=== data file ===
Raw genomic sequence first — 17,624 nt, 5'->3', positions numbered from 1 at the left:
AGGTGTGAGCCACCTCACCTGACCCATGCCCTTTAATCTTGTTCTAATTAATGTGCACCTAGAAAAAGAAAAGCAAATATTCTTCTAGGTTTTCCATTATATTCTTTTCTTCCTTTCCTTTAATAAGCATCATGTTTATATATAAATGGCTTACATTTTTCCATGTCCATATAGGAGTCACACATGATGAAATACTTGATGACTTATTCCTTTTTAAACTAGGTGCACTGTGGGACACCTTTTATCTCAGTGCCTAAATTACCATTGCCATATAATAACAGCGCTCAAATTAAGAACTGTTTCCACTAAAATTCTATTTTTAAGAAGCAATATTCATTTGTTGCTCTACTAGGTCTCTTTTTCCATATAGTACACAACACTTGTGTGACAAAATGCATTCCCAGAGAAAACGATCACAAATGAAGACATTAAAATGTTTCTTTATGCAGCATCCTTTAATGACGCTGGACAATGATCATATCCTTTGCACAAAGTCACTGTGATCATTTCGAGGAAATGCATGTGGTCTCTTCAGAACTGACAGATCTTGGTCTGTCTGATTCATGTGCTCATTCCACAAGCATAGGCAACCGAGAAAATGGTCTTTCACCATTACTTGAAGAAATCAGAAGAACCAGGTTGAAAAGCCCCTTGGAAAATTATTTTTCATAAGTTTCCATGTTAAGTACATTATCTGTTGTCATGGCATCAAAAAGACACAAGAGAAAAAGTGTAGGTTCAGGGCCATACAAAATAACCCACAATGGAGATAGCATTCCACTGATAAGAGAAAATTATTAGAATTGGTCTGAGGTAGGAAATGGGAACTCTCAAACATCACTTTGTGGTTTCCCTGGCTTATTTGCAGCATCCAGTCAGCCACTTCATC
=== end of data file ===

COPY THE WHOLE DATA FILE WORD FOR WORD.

Raw genomic sequence first — 17,624 nt, 5'->3', positions numbered from 1 at the left:
AGGTGTGAGCCACCTCACCTGACCCATGCCCTTTAATCTTGTTCTAATTAATGTGCACCTAGAAAAAGAAAAGCAAATATTCTTCTAGGTTTTCCATTATATTCTTTTCTTCCTTTCCTTTAATAAGCATCATGTTTATATATAAATGGCTTACATTTTTCCATGTCCATATAGGAGTCACACATGATGAAATACTTGATGACTTATTCCTTTTTAAACTAGGTGCACTGTGGGACACCTTTTATCTCAGTGCCTAAATTACCATTGCCATATAATAACAGCGCTCAAATTAAGAACTGTTTCCACTAAAATTCTATTTTTAAGAAGCAATATTCATTTGTTGCTCTACTAGGTCTCTTTTTCCATATAGTACACAACACTTGTGTGACAAAATGCATTCCCAGAGAAAACGATCACAAATGAAGACATTAAAATGTTTCTTTATGCAGCATCCTTTAATGACGCTGGACAATGATCATATCCTTTGCACAAAGTCACTGTGATCATTTCGAGGAAATGCATGTGGTCTCTTCAGAACTGACAGATCTTGGTCTGTCTGATTCATGTGCTCATTCCACAAGCATAGGCAACCGAGAAAATGGTCTTTCACCATTACTTGAAGAAATCAGAAGAACCAGGTTGAAAAGCCCCTTGGAAAATTATTTTTCATAAGTTTCCATGTTAAGTACATTATCTGTTGTCATGGCATCAAAAAGACACAAGAGAAAAAGTGTAGGTTCAGGGCCATACAAAATAACCCACAATGGAGATAGCATTCCACTGATAAGAGAAAATTATTAGAATTGGTCTGAGGTAGGAAATGGGAACTCTCAAACATCACTTTGTGGTTTCCCTGGCTTATTTGCAGCATCCAGTCAGCCACTTCATC